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    Pediatric psoriasis, eczema: Triggers and therapies

     

    Assessing systemic treatments

    Dr. Siegfried: I have a very high index of suspicion for herpes, and have been frequently surprised by positive PCR or viral cultures from scrapings of clinically eczematous skin. I now look much closer for herpes, and have diagnosed several kids with what I call “herpes incognito,” because it doesn’t present with the classic punched-out lesions.  I think I had been under-recognizing it, and in some kids with severe eczema, I think herpes is a trigger in the same way that colonization with Staph aureus or pityrosporum can trigger eczema.  I first became aware of herpes incognito because the viral skin infection became more obvious in kids treated with systemic immunosuppressants.  Then I started looking for it before considering a systemic drug. So, that brings me to my next question, how do you know when a kid needs systemic treatment?

    Dr. Cordoro: I don’t have formal criteria upon which I base the decision on whether to opt for systemic therapy for atopic dermatitis or psoriasis. I approach every patient individually.

    Some patients I consider candidates for systemic therapy at their very first appointment. That can be based on disease severity or presence of comorbidities, such as arthritis. Equally importantly is the impact on the quality of life. If the psoriasis patient or the atopic dermatitis patient is miserable, failing to thrive, missing work or school days, they absolutely may get a systemic therapy on day one, appointment one.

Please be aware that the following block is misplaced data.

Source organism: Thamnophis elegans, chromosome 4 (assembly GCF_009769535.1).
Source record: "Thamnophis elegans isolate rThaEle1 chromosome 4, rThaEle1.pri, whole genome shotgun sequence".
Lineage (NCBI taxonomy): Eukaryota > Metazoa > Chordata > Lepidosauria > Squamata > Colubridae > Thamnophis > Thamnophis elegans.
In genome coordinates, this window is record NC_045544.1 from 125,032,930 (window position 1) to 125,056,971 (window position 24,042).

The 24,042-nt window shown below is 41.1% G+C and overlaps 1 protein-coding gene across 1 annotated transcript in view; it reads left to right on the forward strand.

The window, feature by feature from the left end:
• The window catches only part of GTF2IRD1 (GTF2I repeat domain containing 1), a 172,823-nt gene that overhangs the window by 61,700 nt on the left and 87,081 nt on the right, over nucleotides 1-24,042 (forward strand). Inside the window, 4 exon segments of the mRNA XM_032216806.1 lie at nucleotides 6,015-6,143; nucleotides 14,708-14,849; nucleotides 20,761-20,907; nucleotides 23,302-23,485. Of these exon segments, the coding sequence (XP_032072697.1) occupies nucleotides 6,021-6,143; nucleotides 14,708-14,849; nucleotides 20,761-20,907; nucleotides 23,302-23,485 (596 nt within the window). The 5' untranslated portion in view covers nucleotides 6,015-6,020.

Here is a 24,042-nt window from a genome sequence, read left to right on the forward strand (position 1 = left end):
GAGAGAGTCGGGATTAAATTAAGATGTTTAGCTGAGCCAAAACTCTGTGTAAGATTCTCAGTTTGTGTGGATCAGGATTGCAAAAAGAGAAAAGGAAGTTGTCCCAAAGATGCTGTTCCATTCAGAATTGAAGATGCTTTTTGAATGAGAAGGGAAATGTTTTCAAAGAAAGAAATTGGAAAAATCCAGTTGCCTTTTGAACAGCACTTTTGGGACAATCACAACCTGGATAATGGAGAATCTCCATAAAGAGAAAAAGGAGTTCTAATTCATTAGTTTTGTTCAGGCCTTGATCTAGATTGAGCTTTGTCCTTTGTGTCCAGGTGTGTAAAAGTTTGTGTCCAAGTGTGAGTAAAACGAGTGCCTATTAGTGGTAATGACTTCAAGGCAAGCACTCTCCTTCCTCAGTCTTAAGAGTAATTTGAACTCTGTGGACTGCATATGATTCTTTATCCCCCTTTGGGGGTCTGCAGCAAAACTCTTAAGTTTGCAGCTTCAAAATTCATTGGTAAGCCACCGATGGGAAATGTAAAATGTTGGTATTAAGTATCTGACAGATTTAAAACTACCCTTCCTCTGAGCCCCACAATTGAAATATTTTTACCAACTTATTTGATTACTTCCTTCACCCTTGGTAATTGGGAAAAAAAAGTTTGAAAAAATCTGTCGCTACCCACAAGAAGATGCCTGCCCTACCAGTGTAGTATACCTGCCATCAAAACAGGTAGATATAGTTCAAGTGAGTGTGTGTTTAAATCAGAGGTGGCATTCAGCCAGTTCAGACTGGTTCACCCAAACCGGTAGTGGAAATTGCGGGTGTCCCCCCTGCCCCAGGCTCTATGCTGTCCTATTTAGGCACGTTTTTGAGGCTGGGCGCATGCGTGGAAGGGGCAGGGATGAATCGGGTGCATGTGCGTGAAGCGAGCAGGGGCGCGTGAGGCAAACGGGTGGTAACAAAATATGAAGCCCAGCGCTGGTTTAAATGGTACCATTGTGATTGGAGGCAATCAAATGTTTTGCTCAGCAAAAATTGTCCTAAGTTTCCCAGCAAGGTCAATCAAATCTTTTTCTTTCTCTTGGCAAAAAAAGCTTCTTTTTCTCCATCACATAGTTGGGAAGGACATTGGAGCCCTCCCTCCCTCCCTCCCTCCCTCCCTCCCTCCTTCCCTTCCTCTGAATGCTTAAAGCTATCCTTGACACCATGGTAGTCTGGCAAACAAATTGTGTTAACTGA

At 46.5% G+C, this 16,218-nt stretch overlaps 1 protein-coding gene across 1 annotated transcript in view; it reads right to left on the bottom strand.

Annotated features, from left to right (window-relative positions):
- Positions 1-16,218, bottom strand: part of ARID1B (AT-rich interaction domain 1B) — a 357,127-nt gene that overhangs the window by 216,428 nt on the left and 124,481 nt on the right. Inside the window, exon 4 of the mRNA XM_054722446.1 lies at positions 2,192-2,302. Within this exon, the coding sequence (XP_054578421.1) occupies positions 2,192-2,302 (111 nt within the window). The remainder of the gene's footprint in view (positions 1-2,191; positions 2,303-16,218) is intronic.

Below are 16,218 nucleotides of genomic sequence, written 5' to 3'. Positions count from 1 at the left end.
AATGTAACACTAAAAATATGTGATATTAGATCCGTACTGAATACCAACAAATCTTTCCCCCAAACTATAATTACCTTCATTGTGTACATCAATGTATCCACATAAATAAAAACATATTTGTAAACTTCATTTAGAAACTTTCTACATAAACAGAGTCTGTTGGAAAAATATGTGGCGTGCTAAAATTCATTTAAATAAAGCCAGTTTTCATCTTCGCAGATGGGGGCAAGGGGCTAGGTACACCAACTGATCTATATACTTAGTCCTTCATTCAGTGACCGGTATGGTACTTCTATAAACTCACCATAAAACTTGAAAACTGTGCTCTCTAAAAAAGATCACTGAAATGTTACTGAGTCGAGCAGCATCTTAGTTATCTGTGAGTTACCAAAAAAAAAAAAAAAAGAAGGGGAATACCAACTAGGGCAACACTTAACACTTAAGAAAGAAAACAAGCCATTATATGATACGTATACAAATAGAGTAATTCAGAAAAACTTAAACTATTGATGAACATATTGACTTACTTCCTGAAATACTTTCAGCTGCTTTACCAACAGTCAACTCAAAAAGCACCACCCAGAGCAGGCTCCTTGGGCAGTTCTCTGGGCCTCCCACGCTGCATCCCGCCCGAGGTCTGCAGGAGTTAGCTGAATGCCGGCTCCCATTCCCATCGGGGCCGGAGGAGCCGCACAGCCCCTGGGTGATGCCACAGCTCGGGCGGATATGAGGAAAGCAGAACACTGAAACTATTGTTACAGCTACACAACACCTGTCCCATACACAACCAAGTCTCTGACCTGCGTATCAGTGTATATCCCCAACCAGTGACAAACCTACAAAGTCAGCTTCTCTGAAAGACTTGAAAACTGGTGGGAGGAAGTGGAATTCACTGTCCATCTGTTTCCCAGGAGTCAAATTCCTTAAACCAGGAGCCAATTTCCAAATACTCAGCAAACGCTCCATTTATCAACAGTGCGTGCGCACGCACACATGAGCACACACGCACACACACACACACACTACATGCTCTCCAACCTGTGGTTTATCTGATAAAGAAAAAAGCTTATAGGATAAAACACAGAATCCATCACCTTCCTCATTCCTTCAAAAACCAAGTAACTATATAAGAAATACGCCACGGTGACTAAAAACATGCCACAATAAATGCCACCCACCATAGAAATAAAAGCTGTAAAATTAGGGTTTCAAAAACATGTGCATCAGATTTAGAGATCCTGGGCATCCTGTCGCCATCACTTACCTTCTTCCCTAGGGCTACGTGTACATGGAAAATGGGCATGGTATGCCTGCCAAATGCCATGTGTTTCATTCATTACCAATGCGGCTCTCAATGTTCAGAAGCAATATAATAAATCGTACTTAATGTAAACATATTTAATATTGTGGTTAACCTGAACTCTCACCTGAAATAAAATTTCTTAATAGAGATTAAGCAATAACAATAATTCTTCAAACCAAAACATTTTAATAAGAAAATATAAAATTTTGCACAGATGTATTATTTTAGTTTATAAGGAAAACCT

READ: Childhood skin disease has unique challenges

    Most of the time, I try to treat with combination topical regimens for both atopic dermatitis and psoriasis before deciding on the next steps. I think this is important because during this treatment time, you begin to understand the family dynamic, develop rapport, and establish a relationship with the family before you put them on a medication that requires a lot of monitoring, bloodwork and trust.

    NEXT: 3 things to consider before using systemic therapy

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